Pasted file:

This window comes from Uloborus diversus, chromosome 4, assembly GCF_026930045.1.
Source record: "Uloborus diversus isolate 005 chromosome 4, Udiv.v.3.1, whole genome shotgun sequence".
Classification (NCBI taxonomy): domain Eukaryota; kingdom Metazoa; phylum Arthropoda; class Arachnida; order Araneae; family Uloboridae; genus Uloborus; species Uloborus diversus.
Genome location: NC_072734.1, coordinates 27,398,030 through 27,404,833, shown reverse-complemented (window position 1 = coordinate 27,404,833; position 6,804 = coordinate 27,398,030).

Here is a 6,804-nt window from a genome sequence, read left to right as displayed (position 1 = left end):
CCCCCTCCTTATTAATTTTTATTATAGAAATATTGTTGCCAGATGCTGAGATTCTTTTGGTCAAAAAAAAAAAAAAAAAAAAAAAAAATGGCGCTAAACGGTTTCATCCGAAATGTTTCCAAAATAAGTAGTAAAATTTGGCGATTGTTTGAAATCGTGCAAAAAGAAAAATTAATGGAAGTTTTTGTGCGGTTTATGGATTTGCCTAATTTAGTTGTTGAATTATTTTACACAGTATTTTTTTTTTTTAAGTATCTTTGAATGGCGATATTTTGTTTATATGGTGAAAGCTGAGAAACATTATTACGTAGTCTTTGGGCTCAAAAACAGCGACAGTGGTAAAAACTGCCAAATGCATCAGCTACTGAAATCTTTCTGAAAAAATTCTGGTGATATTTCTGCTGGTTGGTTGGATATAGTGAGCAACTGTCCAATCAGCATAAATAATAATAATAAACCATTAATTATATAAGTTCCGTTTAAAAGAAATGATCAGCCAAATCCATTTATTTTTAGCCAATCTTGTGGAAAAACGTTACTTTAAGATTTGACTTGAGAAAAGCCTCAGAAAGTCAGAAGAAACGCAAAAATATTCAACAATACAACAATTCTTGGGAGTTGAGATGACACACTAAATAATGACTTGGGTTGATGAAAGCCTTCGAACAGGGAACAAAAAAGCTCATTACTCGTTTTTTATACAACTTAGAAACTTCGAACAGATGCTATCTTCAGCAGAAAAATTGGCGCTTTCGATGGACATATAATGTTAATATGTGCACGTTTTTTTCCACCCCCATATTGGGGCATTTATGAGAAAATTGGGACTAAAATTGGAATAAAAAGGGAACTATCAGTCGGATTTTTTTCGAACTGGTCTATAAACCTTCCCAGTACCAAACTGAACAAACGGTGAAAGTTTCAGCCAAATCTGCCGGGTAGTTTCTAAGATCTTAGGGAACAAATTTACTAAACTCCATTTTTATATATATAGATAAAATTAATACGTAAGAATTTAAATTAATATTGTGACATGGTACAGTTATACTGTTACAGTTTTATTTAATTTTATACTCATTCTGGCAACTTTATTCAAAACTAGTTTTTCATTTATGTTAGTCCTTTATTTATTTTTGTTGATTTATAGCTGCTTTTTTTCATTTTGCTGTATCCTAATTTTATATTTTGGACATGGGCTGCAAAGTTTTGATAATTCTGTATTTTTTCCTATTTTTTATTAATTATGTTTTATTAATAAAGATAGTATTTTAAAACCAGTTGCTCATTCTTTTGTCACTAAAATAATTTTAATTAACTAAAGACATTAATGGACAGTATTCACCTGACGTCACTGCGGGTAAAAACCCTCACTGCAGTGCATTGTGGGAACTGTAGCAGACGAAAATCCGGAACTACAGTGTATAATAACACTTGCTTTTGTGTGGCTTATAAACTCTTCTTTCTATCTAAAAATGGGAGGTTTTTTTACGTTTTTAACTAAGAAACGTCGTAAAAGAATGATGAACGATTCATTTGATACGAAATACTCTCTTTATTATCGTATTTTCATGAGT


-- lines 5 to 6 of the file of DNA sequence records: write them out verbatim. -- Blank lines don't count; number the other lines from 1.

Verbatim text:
Here is a 6,804-nt window from a genome sequence, read left to right as displayed (position 1 = left end):
CCCCCTCCTTATTAATTTTTATTATAGAAATATTGTTGCCAGATGCTGAGATTCTTTTGGTCAAAAAAAAAAAAAAAAAAAAAAAAAATGGCGCTAAACGGTTTCATCCGAAATGTTTCCAAAATAAGTAGTAAAATTTGGCGATTGTTTGAAATCGTGCAAAAAGAAAAATTAATGGAAGTTTTTGTGCGGTTTATGGATTTGCCTAATTTAGTTGTTGAATTATTTTACACAGTATTTTTTTTTTTTAAGTATCTTTGAATGGCGATATTTTGTTTATATGGTGAAAGCTGAGAAACATTATTACGTAGTCTTTGGGCTCAAAAACAGCGACAGTGGTAAAAACTGCCAAATGCATCAGCTACTGAAATCTTTCTGAAAAAATTCTGGTGATATTTCTGCTGGTTGGTTGGATATAGTGAGCAACTGTCCAATCAGCATAAATAATAATAATAAACCATTAATTATATAAGTTCCGTTTAAAAGAAATGATCAGCCAAATCCATTTATTTTTAGCCAATCTTGTGGAAAAACGTTACTTTAAGATTTGACTTGAGAAAAGCCTCAGAAAGTCAGAAGAAACGCAAAAATATTCAACAATACAACAATTCTTGGGAGTTGAGATGACACACTAAATAATGACTTGGGTTGATGAAAGCCTTCGAACAGGGAACAAAAAAGCTCATTACTCGTTTTTTATACAACTTAGAAACTTCGAACAGATGCTATCTTCAGCAGAAAAATTGGCGCTTTCGATGGACATATAATGTTAATATGTGCACGTTTTTTTCCACCCCCATATTGGGGCATTTATGAGAAAATTGGGACTAAAATTGGAATAAAAAGGGAACTATCAGTCGGATTTTTTTCGAACTGGTCTATAAACCTTCCCAGTACCAAACTGAACAAACGGTGAAAGTTTCAGCCAAATCTGCCGGGTAGTTTCTAAGATCTTAGGGAACAAATTTACTAAACTCCATTTTTATATATATAGATAAAATTAATACGTAAGAATTTAAATTAATATTGTGACATGGTACAGTTATACTGTTACAGTTTTATTTAATTTTATACTCATTCTGGCAACTTTATTCAAAACTAGTTTTTCATTTATGTTAGTCCTTTATTTATTTTTGTTGATTTATAGCTGCTTTTTTTCATTTTGCTGTATCCTAATTTTATATTTTGGACATGGGCTGCAAAGTTTTGATAATTCTGTATTTTTTCCTATTTTTTATTAATTATGTTTTATTAATAAAGATAGTATTTTAAAACCAGTTGCTCATTCTTTTGTCACTAAAATAATTTTAATTAACTAAAGACATTAATGGACAGTATTCACCTGACGTCACTGCGGGTAAAAACCCTCACTGCAGTGCATTGTGGGAACTGTAGCAGACGAAAATCCGGAACTACAGTGTATAATAACACTTGCTTTTGTGTGGCTTATAAACTCTTCTTTCTATCTAAAAATGGGAGGTTTTTTTACGTTTTTAACTAAGAAACGTCGTAAAAGAATGATGAACGATTCATTTGATACGAAATACTCTCTTTATTATCGTATTTTCATGAGT